Thirteen states tax Social Security benefits, a matter of significant interest to retirees. Each of these states has its own approach to determining what share of benefits is subject to tax, though these provisions can be grouped together into a few broad categories. Today’s map illustrates these approaches.
In the ’70s, these overpopulation alarms had widespread impact. A 1970 survey found that 69 percent of married women in America agreed that US overpopulation was a “serious problem” — and that many of them were lowering the number of children they intended to have.
Now, however, the birthrate in the industrial world is below the “replacement rate” of 2.1 children per woman. That rate is set at the number of children needed to replace every parent, with more added to account for mortality.
In 1855, white American women averaged 5.31 births — well above the then-current replacement rate of 3.32 (higher then because of higher infant mortality). By 1980, the figure had dropped to 1.75 children each — well below the 2.1 replacement rate. Even the high birthrate of US Hispanics — 56 percent more than non-Hispanics in 1982 — doesn’t raise the total US rate above replacement levels.
Gun-related deaths from preventable, intentional, and undetermined causes totaled 39,707 in 2019, nearly flat from 39,740 deaths in 2018. Suicides account for 60% of deaths related to firearms, while 36% were homicides, and about 1% were preventable/accidental. Please note that the term gun is used on this page to refer to firearms that can be carried by a person, not to the larger class of weapon.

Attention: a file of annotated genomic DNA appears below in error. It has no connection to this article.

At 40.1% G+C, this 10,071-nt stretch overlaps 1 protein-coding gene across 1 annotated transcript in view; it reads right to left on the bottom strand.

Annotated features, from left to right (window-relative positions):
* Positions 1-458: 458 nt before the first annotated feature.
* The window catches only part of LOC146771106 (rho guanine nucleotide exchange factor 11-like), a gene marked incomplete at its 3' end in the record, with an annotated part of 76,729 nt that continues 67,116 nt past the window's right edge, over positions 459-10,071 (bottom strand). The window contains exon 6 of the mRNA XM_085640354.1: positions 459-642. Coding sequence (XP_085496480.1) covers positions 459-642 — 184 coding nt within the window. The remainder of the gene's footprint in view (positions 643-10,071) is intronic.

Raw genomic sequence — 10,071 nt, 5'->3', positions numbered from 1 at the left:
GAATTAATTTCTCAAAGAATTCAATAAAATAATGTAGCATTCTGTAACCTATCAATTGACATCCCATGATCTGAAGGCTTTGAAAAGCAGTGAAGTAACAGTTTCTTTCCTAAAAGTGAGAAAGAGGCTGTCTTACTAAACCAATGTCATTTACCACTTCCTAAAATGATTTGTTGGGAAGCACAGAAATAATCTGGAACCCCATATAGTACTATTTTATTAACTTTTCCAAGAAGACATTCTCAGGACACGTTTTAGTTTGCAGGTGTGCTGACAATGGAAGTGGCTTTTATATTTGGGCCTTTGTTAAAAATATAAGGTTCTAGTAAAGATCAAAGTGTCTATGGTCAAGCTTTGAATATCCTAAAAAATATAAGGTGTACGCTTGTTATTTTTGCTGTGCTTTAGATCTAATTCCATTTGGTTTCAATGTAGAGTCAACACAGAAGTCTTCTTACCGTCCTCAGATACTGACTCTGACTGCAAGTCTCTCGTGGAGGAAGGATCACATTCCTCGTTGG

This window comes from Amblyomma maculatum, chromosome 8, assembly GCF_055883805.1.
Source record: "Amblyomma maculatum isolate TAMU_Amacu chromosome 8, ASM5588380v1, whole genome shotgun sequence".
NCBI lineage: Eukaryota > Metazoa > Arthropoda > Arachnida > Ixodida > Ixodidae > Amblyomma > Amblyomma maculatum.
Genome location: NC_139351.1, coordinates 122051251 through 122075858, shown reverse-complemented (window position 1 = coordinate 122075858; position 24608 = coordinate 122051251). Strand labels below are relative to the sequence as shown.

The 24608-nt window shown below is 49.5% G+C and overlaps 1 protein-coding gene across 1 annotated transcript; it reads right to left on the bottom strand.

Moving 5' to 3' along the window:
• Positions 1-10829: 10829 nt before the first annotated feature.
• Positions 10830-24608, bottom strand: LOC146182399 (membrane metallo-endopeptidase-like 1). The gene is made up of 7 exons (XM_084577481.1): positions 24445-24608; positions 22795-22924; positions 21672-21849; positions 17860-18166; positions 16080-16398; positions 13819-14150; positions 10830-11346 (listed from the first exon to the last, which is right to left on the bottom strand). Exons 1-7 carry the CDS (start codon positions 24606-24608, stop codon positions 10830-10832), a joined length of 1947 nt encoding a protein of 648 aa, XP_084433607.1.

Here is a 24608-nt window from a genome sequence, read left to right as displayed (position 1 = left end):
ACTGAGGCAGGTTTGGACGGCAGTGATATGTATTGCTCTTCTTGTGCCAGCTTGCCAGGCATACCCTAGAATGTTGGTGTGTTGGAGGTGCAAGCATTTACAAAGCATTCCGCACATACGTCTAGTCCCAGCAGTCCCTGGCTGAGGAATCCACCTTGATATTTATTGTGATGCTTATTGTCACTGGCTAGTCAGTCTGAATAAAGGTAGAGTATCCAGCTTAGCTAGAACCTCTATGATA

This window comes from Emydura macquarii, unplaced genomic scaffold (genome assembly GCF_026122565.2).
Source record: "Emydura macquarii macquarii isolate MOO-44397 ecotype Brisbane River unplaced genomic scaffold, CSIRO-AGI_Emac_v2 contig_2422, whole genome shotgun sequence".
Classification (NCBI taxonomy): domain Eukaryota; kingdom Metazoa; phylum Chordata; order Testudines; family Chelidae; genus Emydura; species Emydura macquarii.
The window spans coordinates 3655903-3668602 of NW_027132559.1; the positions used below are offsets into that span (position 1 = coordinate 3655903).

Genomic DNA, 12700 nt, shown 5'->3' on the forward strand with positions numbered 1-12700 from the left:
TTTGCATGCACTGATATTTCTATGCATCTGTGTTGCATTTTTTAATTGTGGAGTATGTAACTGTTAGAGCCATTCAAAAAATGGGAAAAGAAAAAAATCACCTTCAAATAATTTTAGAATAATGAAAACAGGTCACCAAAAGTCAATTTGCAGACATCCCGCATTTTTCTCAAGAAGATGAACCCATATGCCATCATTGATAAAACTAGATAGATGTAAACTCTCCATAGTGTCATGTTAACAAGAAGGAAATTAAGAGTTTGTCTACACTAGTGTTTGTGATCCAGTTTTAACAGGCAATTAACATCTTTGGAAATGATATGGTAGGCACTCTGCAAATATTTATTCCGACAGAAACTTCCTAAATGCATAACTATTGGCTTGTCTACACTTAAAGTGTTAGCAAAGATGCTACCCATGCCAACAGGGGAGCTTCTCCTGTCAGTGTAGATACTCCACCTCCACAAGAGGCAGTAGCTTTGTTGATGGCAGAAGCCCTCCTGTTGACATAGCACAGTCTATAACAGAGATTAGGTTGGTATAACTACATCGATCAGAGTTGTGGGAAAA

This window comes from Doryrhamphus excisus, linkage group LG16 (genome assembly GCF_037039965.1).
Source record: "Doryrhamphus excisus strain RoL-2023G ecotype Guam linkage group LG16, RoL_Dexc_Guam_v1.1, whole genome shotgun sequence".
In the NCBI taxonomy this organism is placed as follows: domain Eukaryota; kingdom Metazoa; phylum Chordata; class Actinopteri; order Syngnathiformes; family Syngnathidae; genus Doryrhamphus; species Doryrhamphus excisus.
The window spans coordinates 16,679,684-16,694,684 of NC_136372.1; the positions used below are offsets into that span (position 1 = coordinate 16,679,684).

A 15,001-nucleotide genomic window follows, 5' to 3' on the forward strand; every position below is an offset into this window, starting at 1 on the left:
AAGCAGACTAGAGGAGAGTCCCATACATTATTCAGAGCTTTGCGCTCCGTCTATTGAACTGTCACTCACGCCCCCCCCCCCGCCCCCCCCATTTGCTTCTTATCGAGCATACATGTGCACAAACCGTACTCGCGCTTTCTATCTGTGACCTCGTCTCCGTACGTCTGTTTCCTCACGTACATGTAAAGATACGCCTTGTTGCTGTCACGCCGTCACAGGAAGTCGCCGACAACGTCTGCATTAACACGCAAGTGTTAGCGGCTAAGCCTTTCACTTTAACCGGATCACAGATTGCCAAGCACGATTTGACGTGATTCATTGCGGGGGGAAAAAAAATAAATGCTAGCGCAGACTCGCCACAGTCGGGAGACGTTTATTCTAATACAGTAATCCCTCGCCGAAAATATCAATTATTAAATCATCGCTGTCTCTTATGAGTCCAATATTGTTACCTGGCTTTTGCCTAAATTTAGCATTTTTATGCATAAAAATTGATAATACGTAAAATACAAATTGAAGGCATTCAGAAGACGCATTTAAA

Since 2014, gun-related assault deaths have increased 31%, but the most recent data show that the upward trend may be over, with less than a 1% increase in 2017, a 4% decrease in 2018, and a partial rebound with a 3% increase in 2019. Suicide deaths involving guns decreased 2.0%, marking the first decrease after 12 consecutive yearly increases.
Though they tend to get less attention than gun-related murders, suicides have long accounted for the majority of U.S. gun deaths. In 2017, six-in-ten gun-related deaths in the U.S. were suicides (23,854), while 37% were murders (14,542), according to the CDC. The remainder were unintentional (486), involved law enforcement (553) or had undetermined circumstances (338).